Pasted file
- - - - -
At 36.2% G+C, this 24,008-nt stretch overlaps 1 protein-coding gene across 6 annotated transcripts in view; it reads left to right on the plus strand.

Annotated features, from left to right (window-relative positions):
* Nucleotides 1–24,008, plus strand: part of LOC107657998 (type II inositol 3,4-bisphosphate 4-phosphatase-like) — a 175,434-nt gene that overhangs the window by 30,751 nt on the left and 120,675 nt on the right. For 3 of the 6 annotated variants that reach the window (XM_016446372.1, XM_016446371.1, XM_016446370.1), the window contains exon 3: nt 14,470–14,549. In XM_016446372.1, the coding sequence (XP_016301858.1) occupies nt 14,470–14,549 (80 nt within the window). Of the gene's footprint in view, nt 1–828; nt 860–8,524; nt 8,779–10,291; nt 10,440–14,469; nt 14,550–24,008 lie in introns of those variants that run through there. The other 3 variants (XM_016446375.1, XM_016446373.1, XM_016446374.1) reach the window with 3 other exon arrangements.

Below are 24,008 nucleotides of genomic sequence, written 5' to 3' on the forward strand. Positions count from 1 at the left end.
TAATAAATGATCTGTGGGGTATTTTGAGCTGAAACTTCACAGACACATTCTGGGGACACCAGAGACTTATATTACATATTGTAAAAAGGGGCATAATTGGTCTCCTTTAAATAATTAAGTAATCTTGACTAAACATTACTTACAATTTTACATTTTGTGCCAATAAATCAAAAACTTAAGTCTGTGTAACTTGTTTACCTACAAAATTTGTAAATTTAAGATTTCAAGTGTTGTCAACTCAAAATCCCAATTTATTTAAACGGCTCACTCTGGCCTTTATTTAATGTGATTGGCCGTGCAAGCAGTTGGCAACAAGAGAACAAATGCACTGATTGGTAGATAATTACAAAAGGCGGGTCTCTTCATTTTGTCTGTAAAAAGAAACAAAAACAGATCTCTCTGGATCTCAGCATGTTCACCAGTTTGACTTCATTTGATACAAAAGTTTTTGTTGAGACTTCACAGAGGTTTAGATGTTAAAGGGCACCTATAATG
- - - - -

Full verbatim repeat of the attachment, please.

At 36.2% G+C, this 24,008-nt stretch overlaps 1 protein-coding gene across 6 annotated transcripts in view; it reads left to right on the plus strand.

Annotated features, from left to right (window-relative positions):
* Nucleotides 1–24,008, plus strand: part of LOC107657998 (type II inositol 3,4-bisphosphate 4-phosphatase-like) — a 175,434-nt gene that overhangs the window by 30,751 nt on the left and 120,675 nt on the right. For 3 of the 6 annotated variants that reach the window (XM_016446372.1, XM_016446371.1, XM_016446370.1), the window contains exon 3: nt 14,470–14,549. In XM_016446372.1, the coding sequence (XP_016301858.1) occupies nt 14,470–14,549 (80 nt within the window). Of the gene's footprint in view, nt 1–828; nt 860–8,524; nt 8,779–10,291; nt 10,440–14,469; nt 14,550–24,008 lie in introns of those variants that run through there. The other 3 variants (XM_016446375.1, XM_016446373.1, XM_016446374.1) reach the window with 3 other exon arrangements.

Below are 24,008 nucleotides of genomic sequence, written 5' to 3' on the forward strand. Positions count from 1 at the left end.
TAATAAATGATCTGTGGGGTATTTTGAGCTGAAACTTCACAGACACATTCTGGGGACACCAGAGACTTATATTACATATTGTAAAAAGGGGCATAATTGGTCTCCTTTAAATAATTAAGTAATCTTGACTAAACATTACTTACAATTTTACATTTTGTGCCAATAAATCAAAAACTTAAGTCTGTGTAACTTGTTTACCTACAAAATTTGTAAATTTAAGATTTCAAGTGTTGTCAACTCAAAATCCCAATTTATTTAAACGGCTCACTCTGGCCTTTATTTAATGTGATTGGCCGTGCAAGCAGTTGGCAACAAGAGAACAAATGCACTGATTGGTAGATAATTACAAAAGGCGGGTCTCTTCATTTTGTCTGTAAAAAGAAACAAAAACAGATCTCTCTGGATCTCAGCATGTTCACCAGTTTGACTTCATTTGATACAAAAGTTTTTGTTGAGACTTCACAGAGGTTTAGATGTTAAAGGGCACCTATAATG